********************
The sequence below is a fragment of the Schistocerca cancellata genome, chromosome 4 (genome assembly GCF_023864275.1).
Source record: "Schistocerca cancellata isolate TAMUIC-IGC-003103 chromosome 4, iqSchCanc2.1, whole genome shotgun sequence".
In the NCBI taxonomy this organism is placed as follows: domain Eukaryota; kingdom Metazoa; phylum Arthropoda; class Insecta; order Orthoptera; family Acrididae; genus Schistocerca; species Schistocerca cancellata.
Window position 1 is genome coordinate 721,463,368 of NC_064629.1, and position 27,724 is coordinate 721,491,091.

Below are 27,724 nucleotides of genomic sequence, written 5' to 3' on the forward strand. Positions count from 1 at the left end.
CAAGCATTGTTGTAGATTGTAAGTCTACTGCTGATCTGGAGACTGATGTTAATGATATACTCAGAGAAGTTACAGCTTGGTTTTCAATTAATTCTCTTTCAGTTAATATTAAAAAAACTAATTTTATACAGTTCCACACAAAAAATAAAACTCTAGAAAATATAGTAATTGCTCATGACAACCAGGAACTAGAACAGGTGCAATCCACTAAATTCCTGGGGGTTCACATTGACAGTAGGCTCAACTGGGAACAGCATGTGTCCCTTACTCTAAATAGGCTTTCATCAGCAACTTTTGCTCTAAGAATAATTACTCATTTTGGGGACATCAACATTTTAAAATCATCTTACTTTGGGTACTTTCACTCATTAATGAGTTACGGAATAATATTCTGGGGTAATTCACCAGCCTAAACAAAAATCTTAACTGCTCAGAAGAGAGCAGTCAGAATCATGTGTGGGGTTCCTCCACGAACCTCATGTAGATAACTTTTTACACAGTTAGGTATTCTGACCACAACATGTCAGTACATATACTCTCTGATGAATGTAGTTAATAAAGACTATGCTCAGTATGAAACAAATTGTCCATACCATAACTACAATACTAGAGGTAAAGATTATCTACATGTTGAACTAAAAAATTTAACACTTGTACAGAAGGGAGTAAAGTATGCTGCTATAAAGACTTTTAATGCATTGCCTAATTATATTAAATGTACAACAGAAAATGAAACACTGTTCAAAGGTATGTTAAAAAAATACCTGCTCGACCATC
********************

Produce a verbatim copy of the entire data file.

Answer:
The sequence below is a fragment of the Schistocerca cancellata genome, chromosome 4 (genome assembly GCF_023864275.1).
Source record: "Schistocerca cancellata isolate TAMUIC-IGC-003103 chromosome 4, iqSchCanc2.1, whole genome shotgun sequence".
In the NCBI taxonomy this organism is placed as follows: domain Eukaryota; kingdom Metazoa; phylum Arthropoda; class Insecta; order Orthoptera; family Acrididae; genus Schistocerca; species Schistocerca cancellata.
Window position 1 is genome coordinate 721,463,368 of NC_064629.1, and position 27,724 is coordinate 721,491,091.

Below are 27,724 nucleotides of genomic sequence, written 5' to 3' on the forward strand. Positions count from 1 at the left end.
CAAGCATTGTTGTAGATTGTAAGTCTACTGCTGATCTGGAGACTGATGTTAATGATATACTCAGAGAAGTTACAGCTTGGTTTTCAATTAATTCTCTTTCAGTTAATATTAAAAAAACTAATTTTATACAGTTCCACACAAAAAATAAAACTCTAGAAAATATAGTAATTGCTCATGACAACCAGGAACTAGAACAGGTGCAATCCACTAAATTCCTGGGGGTTCACATTGACAGTAGGCTCAACTGGGAACAGCATGTGTCCCTTACTCTAAATAGGCTTTCATCAGCAACTTTTGCTCTAAGAATAATTACTCATTTTGGGGACATCAACATTTTAAAATCATCTTACTTTGGGTACTTTCACTCATTAATGAGTTACGGAATAATATTCTGGGGTAATTCACCAGCCTAAACAAAAATCTTAACTGCTCAGAAGAGAGCAGTCAGAATCATGTGTGGGGTTCCTCCACGAACCTCATGTAGATAACTTTTTACACAGTTAGGTATTCTGACCACAACATGTCAGTACATATACTCTCTGATGAATGTAGTTAATAAAGACTATGCTCAGTATGAAACAAATTGTCCATACCATAACTACAATACTAGAGGTAAAGATTATCTACATGTTGAACTAAAAAATTTAACACTTGTACAGAAGGGAGTAAAGTATGCTGCTATAAAGACTTTTAATGCATTGCCTAATTATATTAAATGTACAACAGAAAATGAAACACTGTTCAAAGGTATGTTAAAAAAATACCTGCTCGACCATC